Our View: What you’re actually paying for at the inauguration

DKS Editors

Summary: You might not be paying for the inaugural ball, but you’re paying for the inaugural bison meat.

It’s a debate we have at every inauguration: is the inaugural celebration really worth all the money that’s being put into it? We know that our tax money will inevitably pay for things like security and public transportation (especially if you’re living in Washington D.C. and surrounding areas), but how much of our money is going to unnecessary extravagances?

This year’s go-to example of wasteful spending seems to be the 2013 Inaugural Luncheon Menu, featuring three courses of delicacies such as hickory smoked bison and lobster tails. And yes, taxpayers are footing the bill for the lavish luncheon.

The total cost of this year’s inauguration hasn’t been announced, but the money can be split up into three sources. Though most of the events surrounding the ceremony are covered by the Presidential Inaugural Committee — which covers the parades, balls and concerts and gets its money from private donations — the Congressional luncheon doesn’t fall under that category. Instead it’s lumped in with the actual swearing-in ceremony, which is paid for by the Joint Congressional Committee on Inaugural Ceremonies (JCCIC). The JCCIC is paid for with taxpayer dollars.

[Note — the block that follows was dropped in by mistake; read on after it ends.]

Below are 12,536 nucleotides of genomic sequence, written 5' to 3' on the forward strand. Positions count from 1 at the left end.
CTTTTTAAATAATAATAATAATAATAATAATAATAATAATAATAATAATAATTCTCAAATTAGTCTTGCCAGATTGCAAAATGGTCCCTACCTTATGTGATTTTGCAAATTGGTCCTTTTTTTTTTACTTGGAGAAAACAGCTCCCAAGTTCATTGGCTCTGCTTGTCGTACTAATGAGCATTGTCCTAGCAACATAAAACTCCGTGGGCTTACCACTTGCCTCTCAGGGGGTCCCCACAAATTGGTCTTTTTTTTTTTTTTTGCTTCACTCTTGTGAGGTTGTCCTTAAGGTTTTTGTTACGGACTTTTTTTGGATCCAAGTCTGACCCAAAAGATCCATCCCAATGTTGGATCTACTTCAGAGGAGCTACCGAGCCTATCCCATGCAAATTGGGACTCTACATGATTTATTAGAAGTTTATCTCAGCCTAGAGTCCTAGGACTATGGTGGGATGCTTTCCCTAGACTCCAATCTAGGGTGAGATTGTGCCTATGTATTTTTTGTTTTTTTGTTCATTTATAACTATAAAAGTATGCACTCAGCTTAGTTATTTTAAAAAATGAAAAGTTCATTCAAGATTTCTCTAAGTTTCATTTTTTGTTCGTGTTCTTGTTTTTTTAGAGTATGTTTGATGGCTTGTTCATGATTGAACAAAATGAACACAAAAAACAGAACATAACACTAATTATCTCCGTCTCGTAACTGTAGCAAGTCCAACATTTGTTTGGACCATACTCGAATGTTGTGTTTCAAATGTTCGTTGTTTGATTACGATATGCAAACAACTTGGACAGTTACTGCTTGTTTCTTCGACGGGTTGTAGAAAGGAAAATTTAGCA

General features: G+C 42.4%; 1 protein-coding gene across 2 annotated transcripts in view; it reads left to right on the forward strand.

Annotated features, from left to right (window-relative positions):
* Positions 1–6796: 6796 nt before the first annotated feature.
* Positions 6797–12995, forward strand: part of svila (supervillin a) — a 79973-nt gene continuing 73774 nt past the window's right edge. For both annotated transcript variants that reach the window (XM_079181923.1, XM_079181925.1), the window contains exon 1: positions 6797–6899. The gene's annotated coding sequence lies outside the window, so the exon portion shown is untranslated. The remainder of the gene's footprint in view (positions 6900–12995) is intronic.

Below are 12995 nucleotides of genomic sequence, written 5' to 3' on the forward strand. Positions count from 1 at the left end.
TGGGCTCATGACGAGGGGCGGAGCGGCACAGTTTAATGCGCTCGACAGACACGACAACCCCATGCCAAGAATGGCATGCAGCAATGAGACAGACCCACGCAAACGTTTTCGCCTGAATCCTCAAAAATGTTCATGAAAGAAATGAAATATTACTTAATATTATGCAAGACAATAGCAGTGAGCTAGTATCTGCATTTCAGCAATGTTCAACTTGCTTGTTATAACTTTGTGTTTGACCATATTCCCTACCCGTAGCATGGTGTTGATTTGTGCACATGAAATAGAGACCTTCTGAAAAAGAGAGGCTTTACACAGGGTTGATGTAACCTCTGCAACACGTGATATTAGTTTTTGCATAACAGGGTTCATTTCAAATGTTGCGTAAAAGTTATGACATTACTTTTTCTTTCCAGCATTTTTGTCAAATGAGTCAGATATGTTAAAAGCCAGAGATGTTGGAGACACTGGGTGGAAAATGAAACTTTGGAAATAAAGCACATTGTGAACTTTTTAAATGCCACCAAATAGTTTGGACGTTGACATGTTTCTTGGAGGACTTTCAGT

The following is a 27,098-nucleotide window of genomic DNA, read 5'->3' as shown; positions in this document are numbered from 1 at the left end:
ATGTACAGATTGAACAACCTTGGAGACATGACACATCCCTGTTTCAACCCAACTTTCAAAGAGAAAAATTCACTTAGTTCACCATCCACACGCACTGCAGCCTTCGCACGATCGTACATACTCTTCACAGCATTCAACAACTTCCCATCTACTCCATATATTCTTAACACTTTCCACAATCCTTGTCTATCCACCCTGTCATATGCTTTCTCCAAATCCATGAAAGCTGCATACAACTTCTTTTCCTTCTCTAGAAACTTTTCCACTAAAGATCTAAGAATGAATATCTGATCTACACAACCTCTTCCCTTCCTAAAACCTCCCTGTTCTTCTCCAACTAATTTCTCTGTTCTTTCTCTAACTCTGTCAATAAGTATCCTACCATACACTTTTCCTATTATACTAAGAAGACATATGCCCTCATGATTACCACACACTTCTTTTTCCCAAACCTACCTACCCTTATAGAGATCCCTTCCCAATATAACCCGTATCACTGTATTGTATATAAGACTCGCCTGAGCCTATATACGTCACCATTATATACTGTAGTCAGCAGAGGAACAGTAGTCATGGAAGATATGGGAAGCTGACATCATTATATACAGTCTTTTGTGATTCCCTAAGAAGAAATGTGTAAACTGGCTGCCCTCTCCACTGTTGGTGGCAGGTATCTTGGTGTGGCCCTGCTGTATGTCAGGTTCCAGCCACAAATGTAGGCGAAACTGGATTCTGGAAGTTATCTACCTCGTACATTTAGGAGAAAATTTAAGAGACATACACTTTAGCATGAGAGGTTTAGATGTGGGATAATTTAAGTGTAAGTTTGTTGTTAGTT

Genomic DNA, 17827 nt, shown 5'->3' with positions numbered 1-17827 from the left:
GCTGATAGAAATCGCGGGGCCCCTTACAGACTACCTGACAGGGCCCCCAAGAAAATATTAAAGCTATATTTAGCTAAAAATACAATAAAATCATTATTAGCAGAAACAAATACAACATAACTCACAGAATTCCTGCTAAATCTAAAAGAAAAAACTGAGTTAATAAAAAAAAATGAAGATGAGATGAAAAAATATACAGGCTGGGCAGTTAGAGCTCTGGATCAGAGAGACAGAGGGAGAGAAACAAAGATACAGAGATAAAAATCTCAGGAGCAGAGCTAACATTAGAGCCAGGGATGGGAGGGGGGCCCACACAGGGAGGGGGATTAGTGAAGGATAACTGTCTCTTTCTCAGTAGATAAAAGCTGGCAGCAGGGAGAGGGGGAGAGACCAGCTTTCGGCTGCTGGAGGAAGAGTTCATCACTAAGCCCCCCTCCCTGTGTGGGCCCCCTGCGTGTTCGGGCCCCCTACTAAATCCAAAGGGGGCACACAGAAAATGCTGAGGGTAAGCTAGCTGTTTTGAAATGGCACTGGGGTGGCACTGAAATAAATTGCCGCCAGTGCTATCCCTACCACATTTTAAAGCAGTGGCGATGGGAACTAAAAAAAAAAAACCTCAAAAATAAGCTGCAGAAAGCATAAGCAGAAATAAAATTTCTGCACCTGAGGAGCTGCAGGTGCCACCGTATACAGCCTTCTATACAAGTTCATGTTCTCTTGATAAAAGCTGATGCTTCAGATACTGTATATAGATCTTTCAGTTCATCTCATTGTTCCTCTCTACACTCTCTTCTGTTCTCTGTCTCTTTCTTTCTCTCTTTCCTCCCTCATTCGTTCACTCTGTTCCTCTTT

Don’t freak out just yet. For the 2009 inaugural ceremony, the JCCIC’s budget was around $1.2 million. This was only about .8% of the $150 million total inauguration cost, and this year’s total cost is supposed to be lower. Still, in light of our $16 trillion in national debt and the fiscal cliff fiasco, it sends a bad message to the nation when some of our tax money is being spent on things like hickory smoked bison. We don’t think our government’s elite would suffer from just dining on chicken instead.

The above editorial is the consensus opinion of the Daily Kent Stater editorial board.